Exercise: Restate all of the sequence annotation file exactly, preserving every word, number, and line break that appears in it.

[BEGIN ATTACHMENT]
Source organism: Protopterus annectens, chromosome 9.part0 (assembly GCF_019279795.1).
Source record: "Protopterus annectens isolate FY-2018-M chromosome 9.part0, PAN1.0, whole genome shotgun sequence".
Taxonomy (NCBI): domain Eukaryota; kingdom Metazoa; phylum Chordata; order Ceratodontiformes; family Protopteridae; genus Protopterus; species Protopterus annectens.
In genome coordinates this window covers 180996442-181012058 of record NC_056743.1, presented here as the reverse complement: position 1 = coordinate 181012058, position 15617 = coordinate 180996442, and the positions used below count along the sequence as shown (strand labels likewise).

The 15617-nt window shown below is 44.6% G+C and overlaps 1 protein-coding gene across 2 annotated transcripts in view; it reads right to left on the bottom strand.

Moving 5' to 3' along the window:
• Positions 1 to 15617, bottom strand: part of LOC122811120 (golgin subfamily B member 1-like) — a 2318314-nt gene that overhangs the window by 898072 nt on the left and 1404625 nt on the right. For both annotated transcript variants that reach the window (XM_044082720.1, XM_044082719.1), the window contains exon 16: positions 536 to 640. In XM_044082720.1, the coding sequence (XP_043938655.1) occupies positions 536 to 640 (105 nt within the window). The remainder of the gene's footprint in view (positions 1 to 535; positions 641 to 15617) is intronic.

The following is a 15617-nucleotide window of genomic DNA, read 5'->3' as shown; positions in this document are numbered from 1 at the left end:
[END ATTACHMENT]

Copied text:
Source organism: Protopterus annectens, chromosome 9.part0 (assembly GCF_019279795.1).
Source record: "Protopterus annectens isolate FY-2018-M chromosome 9.part0, PAN1.0, whole genome shotgun sequence".
Taxonomy (NCBI): domain Eukaryota; kingdom Metazoa; phylum Chordata; order Ceratodontiformes; family Protopteridae; genus Protopterus; species Protopterus annectens.
In genome coordinates this window covers 180996442-181012058 of record NC_056743.1, presented here as the reverse complement: position 1 = coordinate 181012058, position 15617 = coordinate 180996442, and the positions used below count along the sequence as shown (strand labels likewise).

The 15617-nt window shown below is 44.6% G+C and overlaps 1 protein-coding gene across 2 annotated transcripts in view; it reads right to left on the bottom strand.

Moving 5' to 3' along the window:
• Positions 1 to 15617, bottom strand: part of LOC122811120 (golgin subfamily B member 1-like) — a 2318314-nt gene that overhangs the window by 898072 nt on the left and 1404625 nt on the right. For both annotated transcript variants that reach the window (XM_044082720.1, XM_044082719.1), the window contains exon 16: positions 536 to 640. In XM_044082720.1, the coding sequence (XP_043938655.1) occupies positions 536 to 640 (105 nt within the window). The remainder of the gene's footprint in view (positions 1 to 535; positions 641 to 15617) is intronic.

The following is a 15617-nucleotide window of genomic DNA, read 5'->3' as shown; positions in this document are numbered from 1 at the left end: